Tuesday, September 30, 2008

What We All Knead Now

In these troubled times, it's nice to have a few basic skills under your belt.

'No Knead Bread' might be one just of them. While, since it's NO knead, you won't be able to work out your frustrations concerning the current state of the election process, choices and/or just general crap; nor will you be able to knead away your stock market woes. But when you're done, you WILL be able to sit down with home-made bread. And butter. And some jam. And THAT, I'm sure, can make a miserable day lovely. If even for just a moment.

Recipe: No-Knead Bread - New York Times

Adapted from Jim Lahey, Sullivan Street Bakery
Time: About 1½ hours plus 14 to 20 hours’ rising

3 cups all-purpose or bread flour, more for dusting
¼ teaspoon instant yeast
1¼ teaspoons salt
Cornmeal or wheat bran as needed.

1. In a large bowl combine flour, yeast and salt. Add 1 5/8 cups water, and stir until blended; dough will be shaggy and sticky. Cover bowl with plastic wrap. Let dough rest at least 12 hours, preferably about 18, at warm room temperature, about 70 degrees.

2. Dough is ready when its surface is dotted with bubbles. Lightly flour a work surface and place dough on it; sprinkle it with a little more flour and fold it over on itself once or twice. Cover loosely with plastic wrap and let rest about 15 minutes.

3. Using just enough flour to keep dough from sticking to work surface or to your fingers, gently and quickly shape dough into a ball. Generously coat a cotton towel (not terry cloth) with flour, wheat bran or cornmeal; put dough seam side down on towel and dust with more flour, bran or cornmeal. Cover with another cotton towel and let rise for about 2 hours. When it is ready, dough will be more than double in size and will not readily spring back when poked with a finger.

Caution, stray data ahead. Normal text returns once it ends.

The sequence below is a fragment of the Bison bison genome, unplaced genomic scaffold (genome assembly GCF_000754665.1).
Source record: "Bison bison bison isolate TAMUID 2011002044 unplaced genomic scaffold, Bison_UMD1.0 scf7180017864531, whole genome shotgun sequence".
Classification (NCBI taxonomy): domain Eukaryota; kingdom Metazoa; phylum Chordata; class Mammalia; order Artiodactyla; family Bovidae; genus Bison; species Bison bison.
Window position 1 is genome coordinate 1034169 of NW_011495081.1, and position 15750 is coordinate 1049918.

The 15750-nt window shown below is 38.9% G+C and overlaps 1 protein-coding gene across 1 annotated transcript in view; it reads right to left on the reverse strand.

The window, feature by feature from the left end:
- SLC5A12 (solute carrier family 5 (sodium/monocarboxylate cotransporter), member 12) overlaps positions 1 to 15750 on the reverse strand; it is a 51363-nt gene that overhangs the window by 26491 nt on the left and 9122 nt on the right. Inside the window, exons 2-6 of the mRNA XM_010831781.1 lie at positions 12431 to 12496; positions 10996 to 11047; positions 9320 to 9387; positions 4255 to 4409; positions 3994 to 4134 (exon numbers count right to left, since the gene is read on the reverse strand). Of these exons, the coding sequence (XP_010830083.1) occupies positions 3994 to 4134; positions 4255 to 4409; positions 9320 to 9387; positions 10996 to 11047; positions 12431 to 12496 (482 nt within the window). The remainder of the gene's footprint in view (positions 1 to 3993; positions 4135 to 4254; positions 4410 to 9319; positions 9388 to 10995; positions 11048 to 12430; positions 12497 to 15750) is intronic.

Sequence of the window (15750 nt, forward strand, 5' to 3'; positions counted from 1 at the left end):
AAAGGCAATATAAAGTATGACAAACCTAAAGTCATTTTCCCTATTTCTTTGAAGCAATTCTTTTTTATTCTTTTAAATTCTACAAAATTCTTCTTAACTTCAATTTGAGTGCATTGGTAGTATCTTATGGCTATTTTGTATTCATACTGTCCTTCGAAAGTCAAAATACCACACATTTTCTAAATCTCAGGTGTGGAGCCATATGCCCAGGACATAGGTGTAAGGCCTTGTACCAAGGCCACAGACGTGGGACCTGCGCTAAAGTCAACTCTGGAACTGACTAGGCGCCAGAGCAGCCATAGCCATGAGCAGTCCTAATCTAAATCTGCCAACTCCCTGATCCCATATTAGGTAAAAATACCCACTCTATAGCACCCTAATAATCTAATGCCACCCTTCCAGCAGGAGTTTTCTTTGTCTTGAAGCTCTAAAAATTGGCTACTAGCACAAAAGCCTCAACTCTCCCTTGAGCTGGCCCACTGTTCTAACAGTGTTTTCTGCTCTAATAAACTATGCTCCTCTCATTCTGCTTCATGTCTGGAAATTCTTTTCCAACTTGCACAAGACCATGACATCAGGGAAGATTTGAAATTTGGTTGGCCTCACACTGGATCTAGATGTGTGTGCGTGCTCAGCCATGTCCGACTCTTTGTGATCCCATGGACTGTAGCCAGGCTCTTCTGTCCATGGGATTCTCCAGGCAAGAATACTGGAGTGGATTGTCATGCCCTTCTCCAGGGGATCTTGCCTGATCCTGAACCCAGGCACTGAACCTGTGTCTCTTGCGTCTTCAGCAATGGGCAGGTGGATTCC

4. At least a half-hour before dough is ready, heat oven to 450 degrees. Put a 6- to 8-quart heavy covered pot (cast iron, enamel, Pyrex or ceramic) in oven as it heats. When dough is ready, carefully remove pot from oven. Slide your hand under towel and turn dough over into pot, seam side up; it may look like a mess, but that is O.K. Shake pan once or twice if dough is unevenly distributed; it will straighten out as it bakes. Cover with lid and bake 30 minutes, then remove lid and bake another 15 to 30 minutes, until loaf is beautifully browned. Cool on a rack.

Yield: One 1½-pound loaf.

I must confess I haven't done this yet as it is still hitting 95*+ here in the Mojave desert. But I am currently dreaming of cooler weather. And I think this will become a favorite 'coping' skill. Luna knows I need one.

Save the Earth. It’s the only planet with chocolate.


Blogger Diane said...

Found your site because I was having problems with a clapotis I was making (ran out of wool before I ran out of pattern to knit). Trying to figure out where I should rip it back to...though with your excel spreadsheet looking like so much fun, I may just frog it and start anew! Really enjoying your blog, glad I found it. (I haven't made this bread yet, but I've been meaning to...)

11:51 AM  

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